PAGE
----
Pre-Program Activity 1: Food Web Interactions

Grade Level: 2-5
Duration: 1 hour
Next Generation Sunshine State Standards
 SC.3.L.14.1; SC.3.L.15.1; SC.3.L.17.1; SC.3.L.17.2; SC.3.N.1.6; SC.3.N.3.1;
 SC.4.L.17.1; SC.4.L.17.2; SC.4.L.17.3; SC.4.L.17.4; SC.4.N.1.1; SC.4.N.2.1;
 SC.5.L.15.1; SC.5.L.17.1.
Program Overview: Florida is home to many large
predators. Learn about food webs, and how each species
holds an important role in the ecosystem. Learn about
the Conservancy’s research on endangered species such
as the Florida Panther. Have fun exploring where these
animals live, what they need to survive, and what you
can do to help them.
Keystone species
Trophic level
Apex predator
Endangered Species Ecosystem
Objective: Students will learn the flow of a food web, discover distinctive characteristics of
both predator and prey, study the necessity of a balanced ecosystem, and determine the
importance of an apex predator.
Pre-Program Activity 1: Food Web Interactions
Introduce students to the concept of a food web. Explain that energy travels up the food
chain, as each organism consumes another. You could print out the food web below for
each student, or answer questions as a class. Questions to ask:
1) What is a predator? Answer: an animal that eats another animal
2) What is a prey? Answer: an animal that gets eaten
3) Can you identify the predators in this food web?
4) Can you identify the prey in this food web?
5) What would happen if you completely eliminated any one species in the web?
*You could get creative and say something like “a big shopping center was built and
wiped out all of the foxes and their habitat.”
6) Wrap it all up by emphasizing that all species in an ecosystem are interconnected, or
dependent upon one another in some way. If you eliminate any one species, it will
have some kind of effect on all the others. Predators are vital in an ecosystem, as are
Pre-Program Activity 2: Apex Predators
Introduce to students the concept of an apex predator: an animal at the top of the food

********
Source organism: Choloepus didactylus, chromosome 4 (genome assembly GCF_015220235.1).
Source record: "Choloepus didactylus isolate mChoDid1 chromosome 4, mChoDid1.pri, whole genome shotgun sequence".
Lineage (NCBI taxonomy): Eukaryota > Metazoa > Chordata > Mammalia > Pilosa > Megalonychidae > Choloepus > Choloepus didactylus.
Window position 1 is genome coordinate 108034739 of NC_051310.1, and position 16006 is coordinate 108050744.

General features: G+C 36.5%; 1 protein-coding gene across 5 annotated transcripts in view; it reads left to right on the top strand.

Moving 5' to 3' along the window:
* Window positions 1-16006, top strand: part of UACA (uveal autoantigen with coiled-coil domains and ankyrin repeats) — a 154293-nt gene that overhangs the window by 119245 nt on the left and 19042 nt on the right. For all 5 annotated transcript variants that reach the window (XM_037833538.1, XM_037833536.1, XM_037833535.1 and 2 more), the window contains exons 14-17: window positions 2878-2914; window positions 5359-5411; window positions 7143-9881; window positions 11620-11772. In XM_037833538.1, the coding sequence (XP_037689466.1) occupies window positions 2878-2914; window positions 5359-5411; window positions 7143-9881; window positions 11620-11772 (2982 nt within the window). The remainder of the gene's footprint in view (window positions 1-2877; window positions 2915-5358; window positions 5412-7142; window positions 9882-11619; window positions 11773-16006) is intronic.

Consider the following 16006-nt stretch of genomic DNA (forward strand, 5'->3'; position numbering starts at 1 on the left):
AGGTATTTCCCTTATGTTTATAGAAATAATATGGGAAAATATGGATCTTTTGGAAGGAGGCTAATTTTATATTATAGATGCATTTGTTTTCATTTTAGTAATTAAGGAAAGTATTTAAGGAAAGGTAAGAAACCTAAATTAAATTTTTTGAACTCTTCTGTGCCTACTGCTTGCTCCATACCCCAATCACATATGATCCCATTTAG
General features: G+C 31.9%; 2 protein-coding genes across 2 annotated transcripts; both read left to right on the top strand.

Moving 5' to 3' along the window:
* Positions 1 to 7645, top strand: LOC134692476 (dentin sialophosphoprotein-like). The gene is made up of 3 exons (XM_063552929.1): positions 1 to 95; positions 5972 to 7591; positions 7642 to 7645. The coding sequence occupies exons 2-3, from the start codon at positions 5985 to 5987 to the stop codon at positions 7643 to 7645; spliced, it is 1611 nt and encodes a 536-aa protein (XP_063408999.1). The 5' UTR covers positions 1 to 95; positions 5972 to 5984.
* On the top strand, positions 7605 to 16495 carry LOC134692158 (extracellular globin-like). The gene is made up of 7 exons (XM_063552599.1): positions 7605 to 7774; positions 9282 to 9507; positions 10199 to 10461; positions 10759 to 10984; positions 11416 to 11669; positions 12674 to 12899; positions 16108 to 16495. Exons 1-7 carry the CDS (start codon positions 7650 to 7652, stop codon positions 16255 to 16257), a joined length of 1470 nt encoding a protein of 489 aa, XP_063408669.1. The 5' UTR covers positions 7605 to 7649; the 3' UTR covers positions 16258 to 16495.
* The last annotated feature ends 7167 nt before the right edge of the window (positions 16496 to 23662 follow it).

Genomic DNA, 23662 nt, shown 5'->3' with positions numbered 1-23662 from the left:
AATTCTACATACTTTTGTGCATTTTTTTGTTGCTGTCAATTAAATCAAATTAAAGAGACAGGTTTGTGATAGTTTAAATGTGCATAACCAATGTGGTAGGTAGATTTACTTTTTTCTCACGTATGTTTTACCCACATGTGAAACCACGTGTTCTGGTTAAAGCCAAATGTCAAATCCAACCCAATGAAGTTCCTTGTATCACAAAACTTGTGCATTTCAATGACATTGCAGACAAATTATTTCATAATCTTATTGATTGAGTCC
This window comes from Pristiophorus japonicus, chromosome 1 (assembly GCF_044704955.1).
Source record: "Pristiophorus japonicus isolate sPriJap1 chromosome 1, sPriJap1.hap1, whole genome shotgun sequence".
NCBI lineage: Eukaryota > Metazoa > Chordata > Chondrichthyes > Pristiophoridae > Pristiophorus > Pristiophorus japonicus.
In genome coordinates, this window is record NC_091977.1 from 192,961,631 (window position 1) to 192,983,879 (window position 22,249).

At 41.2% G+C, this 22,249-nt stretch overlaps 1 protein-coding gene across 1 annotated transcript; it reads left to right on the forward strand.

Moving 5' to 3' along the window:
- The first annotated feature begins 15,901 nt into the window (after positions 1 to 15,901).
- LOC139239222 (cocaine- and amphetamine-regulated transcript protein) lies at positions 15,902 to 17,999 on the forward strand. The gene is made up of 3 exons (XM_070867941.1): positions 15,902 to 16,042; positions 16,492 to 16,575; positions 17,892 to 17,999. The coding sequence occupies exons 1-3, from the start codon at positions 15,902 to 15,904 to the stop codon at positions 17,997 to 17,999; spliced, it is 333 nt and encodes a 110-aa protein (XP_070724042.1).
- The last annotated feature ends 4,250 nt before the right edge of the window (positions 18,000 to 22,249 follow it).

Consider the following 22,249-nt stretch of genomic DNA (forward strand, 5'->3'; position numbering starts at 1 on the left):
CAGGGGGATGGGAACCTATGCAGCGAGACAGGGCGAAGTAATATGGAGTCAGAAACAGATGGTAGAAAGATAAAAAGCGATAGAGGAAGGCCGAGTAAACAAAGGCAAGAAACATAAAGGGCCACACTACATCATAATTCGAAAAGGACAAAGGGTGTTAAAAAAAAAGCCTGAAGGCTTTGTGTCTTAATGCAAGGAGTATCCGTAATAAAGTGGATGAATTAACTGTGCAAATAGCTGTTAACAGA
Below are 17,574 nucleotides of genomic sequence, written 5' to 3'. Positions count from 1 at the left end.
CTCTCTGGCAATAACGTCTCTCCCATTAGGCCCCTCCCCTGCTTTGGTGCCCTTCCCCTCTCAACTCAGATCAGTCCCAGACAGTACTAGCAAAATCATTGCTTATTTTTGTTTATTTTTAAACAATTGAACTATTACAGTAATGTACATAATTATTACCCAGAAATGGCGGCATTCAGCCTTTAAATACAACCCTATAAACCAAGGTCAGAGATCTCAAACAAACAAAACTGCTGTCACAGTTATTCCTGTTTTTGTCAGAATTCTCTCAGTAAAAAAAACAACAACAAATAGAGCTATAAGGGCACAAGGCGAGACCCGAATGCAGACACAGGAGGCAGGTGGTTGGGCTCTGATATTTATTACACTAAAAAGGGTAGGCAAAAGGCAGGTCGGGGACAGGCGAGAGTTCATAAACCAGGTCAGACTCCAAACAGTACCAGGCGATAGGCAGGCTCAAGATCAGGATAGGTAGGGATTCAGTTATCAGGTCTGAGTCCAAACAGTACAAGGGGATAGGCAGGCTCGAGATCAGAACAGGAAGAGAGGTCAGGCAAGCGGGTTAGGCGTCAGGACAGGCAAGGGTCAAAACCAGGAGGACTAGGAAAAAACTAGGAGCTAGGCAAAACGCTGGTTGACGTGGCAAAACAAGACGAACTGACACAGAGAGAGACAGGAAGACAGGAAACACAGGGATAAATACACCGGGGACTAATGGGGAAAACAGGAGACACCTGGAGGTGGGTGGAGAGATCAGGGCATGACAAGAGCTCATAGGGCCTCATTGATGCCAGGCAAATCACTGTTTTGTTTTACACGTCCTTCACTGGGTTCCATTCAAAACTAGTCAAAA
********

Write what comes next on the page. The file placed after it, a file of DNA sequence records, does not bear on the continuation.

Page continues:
chain because it has few or no predators. You can either print out the food webs below, or
Google “Florida Food Webs” to work from a computer. Have students circle, or identify the
apex predator(s) in each food web:
Apex predators: humans, eagle
Apex predators: cougar, bald eagle
Apex predators: humans (this one is tricky because of the layout of the web)
Post-Program Activity 1: Apex Predator Research
We have learned about some of Florida’s apex predators (reiterate that an apex predator
is at the top of the food chain because it has few or no predators). Some examples are:
Florida panther
Bald eagle
River otter
Florida black bear
Golden eagle
Burmese python (non-native)
Bull shark
Hammerhead shark
Goliath grouper
Ask students if they can think of any others. Next, assign, or have students choose one
apex predator to research in the library or computer lab. Have them focus on the following
1) What type of habitat does this animal live in?
2) How big does it get?
3) How many young (babies) does it have, and how often?
4) What does it eat?
5) Does it have any threats?
6) What would happen if this animal went extinct?
(continued on next page)
Post-Program Activity2: Prey Defenses
What would you do if something big and hungry wanted to eat you? When prey animals
are hunted, they must have some kind of defense or else they will be eaten. Some defenses
1) Speed
2) Play dead
3) Poisonous/venomous, sometimes with bright colors
4) Camouflage
5) Look-alike (sometimes a non-poisonous animal will look like a poisonous one, and
the predator can’t tell the difference so he just stays away!)
These defenses are called adaptations and they are crucial to the prey’s survival. Have
students research these adaptations, and try to come up with one Florida animal for each
one. How does the adaptation help this animal survive against predators?